Computer Art

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PublisherLink Editions2015
6PM YOUR LOCAL TIME (#6pmylt) is a networked, distributed, one night contemporary art event taking place simultaneously in different locations, coordinated from one central venue and documented online via a web application. The project, conceived by Fabio Paris for the Link Art Center and developed in collaboration with Abandon Normal Devices (AND) and Gummy Industries, is an OPEN FORMAT and can be used by other organizations and individual curators to set up other #6pmylt events. The Link Art Center itself organized the first two events: 6PM Your Local Time UK, curated in collaboration with AND and coordinated from Furtherfield Commons, London, involving ...
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Publisheronestar press2008
A horizontal expansion followed by a vertical contraction of a Microsoft Excell cell. This book is made with Microsoft Excel. It can be opened and read from both sides with varying results and titles. In both cases cells evolve from thinnest possible lines to standard width squares and back to lines again, creating a zig-zag trace of movement. In the middle of the book the expansion changes to a contraction and the zig-zag causes a 90-degree change in orientation.
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PublisherDia Art Foundation2014
For his first web-based project, Cuban artist Wilfredo Prieto invites visitors to take part in a moment of silence via the internet, with no stipulations or expectations aside from the willingness to cede control of one’s computer while the minute is observed. Once launched, the ineluctable sixty seconds begin to pass. Your screen becomes black, and attempts to escape the moment with mouse or keyboard interaction are unheeded. Why would anyone agree to surrender control of the device that is so central to daily life? For many people, computers serve as the key repository of information and the primary conduit of ...
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Abstract Browsing is a project that consists of both software and physical objects. The browser plugin is a free software that you can easily install. When you turn on the plugin, you can surf the web but all web content is reduced to abstract compositions (colored rectangles). It shows the skeleton of the web. It’s like seeing an X-ray of a building, showing the structural elements. Web pages are built of many elements, information is organized and categorized. Things we use every day but are not aware of. Invisible parts. Websites are constantly tweaked to maximize their efficiency, separate from aesthetic ...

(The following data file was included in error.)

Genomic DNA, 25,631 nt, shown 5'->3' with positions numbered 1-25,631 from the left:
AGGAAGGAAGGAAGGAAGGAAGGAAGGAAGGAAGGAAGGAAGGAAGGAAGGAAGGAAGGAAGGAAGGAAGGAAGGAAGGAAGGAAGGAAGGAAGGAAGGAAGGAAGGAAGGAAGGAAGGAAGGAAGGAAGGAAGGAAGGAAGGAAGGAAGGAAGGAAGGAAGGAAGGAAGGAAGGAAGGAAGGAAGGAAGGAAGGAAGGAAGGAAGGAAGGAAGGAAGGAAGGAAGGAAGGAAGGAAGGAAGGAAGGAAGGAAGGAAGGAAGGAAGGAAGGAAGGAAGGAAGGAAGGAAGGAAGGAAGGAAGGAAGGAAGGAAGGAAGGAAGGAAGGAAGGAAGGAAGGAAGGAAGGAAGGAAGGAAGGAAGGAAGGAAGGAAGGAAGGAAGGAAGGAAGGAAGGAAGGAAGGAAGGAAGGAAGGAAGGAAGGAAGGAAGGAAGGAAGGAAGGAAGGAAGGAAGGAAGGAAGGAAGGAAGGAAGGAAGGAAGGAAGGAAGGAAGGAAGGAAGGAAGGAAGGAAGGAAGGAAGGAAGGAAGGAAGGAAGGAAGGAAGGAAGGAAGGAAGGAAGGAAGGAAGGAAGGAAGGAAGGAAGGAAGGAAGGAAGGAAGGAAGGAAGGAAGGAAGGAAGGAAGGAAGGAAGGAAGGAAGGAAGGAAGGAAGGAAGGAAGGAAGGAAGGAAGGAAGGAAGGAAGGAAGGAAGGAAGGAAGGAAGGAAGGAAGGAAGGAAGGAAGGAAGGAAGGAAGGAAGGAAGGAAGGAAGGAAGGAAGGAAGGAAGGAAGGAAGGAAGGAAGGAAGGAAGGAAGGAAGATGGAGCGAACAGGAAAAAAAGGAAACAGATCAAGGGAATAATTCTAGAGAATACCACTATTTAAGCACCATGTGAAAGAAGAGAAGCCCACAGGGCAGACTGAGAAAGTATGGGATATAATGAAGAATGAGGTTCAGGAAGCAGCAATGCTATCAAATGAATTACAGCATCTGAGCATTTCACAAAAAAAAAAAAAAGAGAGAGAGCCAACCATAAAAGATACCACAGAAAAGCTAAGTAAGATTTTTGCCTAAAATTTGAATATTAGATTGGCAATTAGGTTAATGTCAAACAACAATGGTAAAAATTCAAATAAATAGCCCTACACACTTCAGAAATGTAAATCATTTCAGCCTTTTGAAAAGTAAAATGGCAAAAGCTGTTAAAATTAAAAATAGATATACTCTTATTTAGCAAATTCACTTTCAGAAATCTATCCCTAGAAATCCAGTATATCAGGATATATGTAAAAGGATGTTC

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PublisherGauss PDF2011
MacBook [White] circa 2006 Finder Dashboard Firefox — Tabs Open: Gmail—Inbox; Google Reader; Tumblr; Amazon—Amazon.com: The Body Multiple: Ontology in Medical Practice (Science and Cultural Theory) (9780822329176): Annemarie Mol, Barbara Herrnstein Smith, E. Roy Weintraub: Books iTunes — Now Playing: Anne Laplantine, Themes Bean — Documents: Untitled; Untitled 2 Trash — Contents: Picture 3.png; TESTING WATER.pdf
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PublisherLink Editions2016
AFK – an acronym for “away of keyboard” widely used online – is an anthology of texts written for catalogues and exhibition brochures along the last five years, featuring twelve texts about eleven artists and an artist duo: Rosa Menkman, Jon Rafman, Gazira Babeli, Martin Kohout, Maurizio Cattelan, Enrico Boccioletti, Constant Dullaart, Jill Magid, Aram Bartholl, Emilie Brout & Maxime Marion, Evan Roth and Addie Wagenknecht. In different ways, these artists experienced the impact of digital means of production and dissemination, they experimented with them, they thought about them, and all this is reflected in their work. As Peter Sunde, the co-founder of the ...
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PublisherLink Editions2013